Backyard farming suits vermiculture, mushroom production

Nigeria has a population of about 160 million, as against a world population of 6.5 billion. Even with that, the rich account for less than 20 per cent of the country’s population, while the poor account for more than 80 per cent.

The question you must ask yourself is – in which category do I belong? Do you earn enough? Are you tired of being bossed around or have the fear of being fired anytime? Do you want to choose your own working hours? Do you need extra or part-time business that will give you extra income? If you answer yes, then plan your way out of employment and step outside the box.

The Nigeria Immigration Service test – held on Saturday, March 15, 2014, in about 36 state capitals, including the Federal Capital Territory – highlights the unemployment situation in the country.

It is an irony that over 520,000 unemployed Nigerians applied for 4,556 job opportunities in the NIS. With rising unemployment rates in Nigeria, it is hard to see progress, unless we make agriculture attractive.

The road to sustainable employment creation will not be found only in government establishments but through entrepreneurship. The Nigeria’s economic recovery programmes have necessitated a radical shift from total dependence on government for jobs to self-employment.

Ever heard of backyard farming? If not, you are behind time. Backyard entrepreneurship is thriving. To be in the business, all you need to do is to convert that space in your backyard into a farm. Many, who are into it, are making their millions quietly and boosting the Gross Domestic Product.

At Century Farms, we encourage people to start small-scale farming because it has enormous capacity to touch lives. Although, large scale farming has its own advantage, it is capital intensive and the fact that many of our people are risk-averse has made it difficult for many entrepreneurs to go into it and so, the price of food has remained high in Nigeria.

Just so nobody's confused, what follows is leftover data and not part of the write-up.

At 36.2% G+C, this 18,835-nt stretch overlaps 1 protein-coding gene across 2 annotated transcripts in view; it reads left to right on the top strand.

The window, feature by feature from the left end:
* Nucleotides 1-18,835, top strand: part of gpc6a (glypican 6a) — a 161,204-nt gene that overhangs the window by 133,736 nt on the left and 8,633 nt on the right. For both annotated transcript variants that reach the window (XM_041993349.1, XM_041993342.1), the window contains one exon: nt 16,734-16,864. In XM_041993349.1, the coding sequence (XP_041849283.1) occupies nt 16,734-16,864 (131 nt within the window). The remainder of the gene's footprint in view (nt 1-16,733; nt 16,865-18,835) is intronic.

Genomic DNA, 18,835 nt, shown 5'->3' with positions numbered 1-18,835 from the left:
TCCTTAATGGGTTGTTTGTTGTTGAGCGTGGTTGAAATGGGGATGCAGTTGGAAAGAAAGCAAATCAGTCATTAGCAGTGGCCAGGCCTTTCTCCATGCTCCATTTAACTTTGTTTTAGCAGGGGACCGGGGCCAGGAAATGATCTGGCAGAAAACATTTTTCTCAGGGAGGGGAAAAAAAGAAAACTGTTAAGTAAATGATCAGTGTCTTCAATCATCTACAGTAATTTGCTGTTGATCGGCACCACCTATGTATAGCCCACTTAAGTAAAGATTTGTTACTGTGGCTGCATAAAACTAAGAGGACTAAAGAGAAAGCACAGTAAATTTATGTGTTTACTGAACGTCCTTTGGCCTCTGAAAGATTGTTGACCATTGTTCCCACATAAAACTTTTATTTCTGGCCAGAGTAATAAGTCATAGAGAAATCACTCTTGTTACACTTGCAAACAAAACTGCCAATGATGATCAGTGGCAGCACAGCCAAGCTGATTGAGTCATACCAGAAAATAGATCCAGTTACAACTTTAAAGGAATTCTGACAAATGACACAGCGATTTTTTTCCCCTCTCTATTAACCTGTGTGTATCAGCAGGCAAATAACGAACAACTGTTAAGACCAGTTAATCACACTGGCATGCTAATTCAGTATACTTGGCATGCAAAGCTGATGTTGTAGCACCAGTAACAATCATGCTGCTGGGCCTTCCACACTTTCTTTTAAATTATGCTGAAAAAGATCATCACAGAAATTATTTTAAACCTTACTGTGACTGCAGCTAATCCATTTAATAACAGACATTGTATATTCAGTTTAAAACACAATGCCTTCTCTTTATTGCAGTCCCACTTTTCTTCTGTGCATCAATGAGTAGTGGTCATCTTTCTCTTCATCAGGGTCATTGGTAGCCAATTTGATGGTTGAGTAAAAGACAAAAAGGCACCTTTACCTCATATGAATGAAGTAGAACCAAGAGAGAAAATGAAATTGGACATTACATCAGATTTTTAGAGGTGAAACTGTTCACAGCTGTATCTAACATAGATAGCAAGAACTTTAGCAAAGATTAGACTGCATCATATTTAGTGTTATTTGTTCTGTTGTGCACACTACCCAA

There are inspiring and interesting accounts of backyard entrepreneurs, who have achieved tremendous financial success from this relatively low-profile, but forward-thinking venture. Many of these small-scale animal-farming businesses have emerged because of the country’s sluggish economy that has compelled the unemployed to look inwards.

If you have any available space at the backyard, then you don’t have problem to start a small-scale business. From mushroom, vermiculture and duck farming to raising grasscutter and snail; all these are passive money spinners. Nigerians can augment their income from backyard farming.

Currently, there is a wide gap in the food supply chain; the demand for vegetables and ‘bush meat’ in cities is high and growing as fast as the urban population. Besides, one can start raising mushroom, grasscutter and vermiculture for profit. All over the world, from developed countries like the United States of America, United Kingdom, and Russia, as well as other developing countries like China, Mexico, and Brazil, earthworm culture, popularly called vermiculture is being widely practiced in small-scale and commercialised manner.

Earthworms are very essential to agricultural development. Daily household waste are either left or disposed together with all other wastes. If households can actually manage their waste well, they can make lots of money through the sale of worms to fish and poultry farms and production of marketable organic fertilizers to crop farmers. A little care, market planning and timely technical support can bring amazing results for any serious farmer.

Other opportunities are in mushrooms and antelope farming. It has become imperative to adopt mushroom cultivation for sustainable agricultural production and for the economic prosperity of the farmers. This stemmed from the fact that Nigerians are becoming health conscious by avoiding the consumption of red meat that is loaded with cholesterol. Mushroom is medicinal and very cheap to produce, the demand for healthy mushrooms are high within the region.

What investors need, is the knowledge to maximize the potential and tap into the market. Besides, grasscutter, snail, mushroom and earthworm are some of the most practical and versatile small scale sustainable farming you can start practicing today. They are cheap and easy to handle.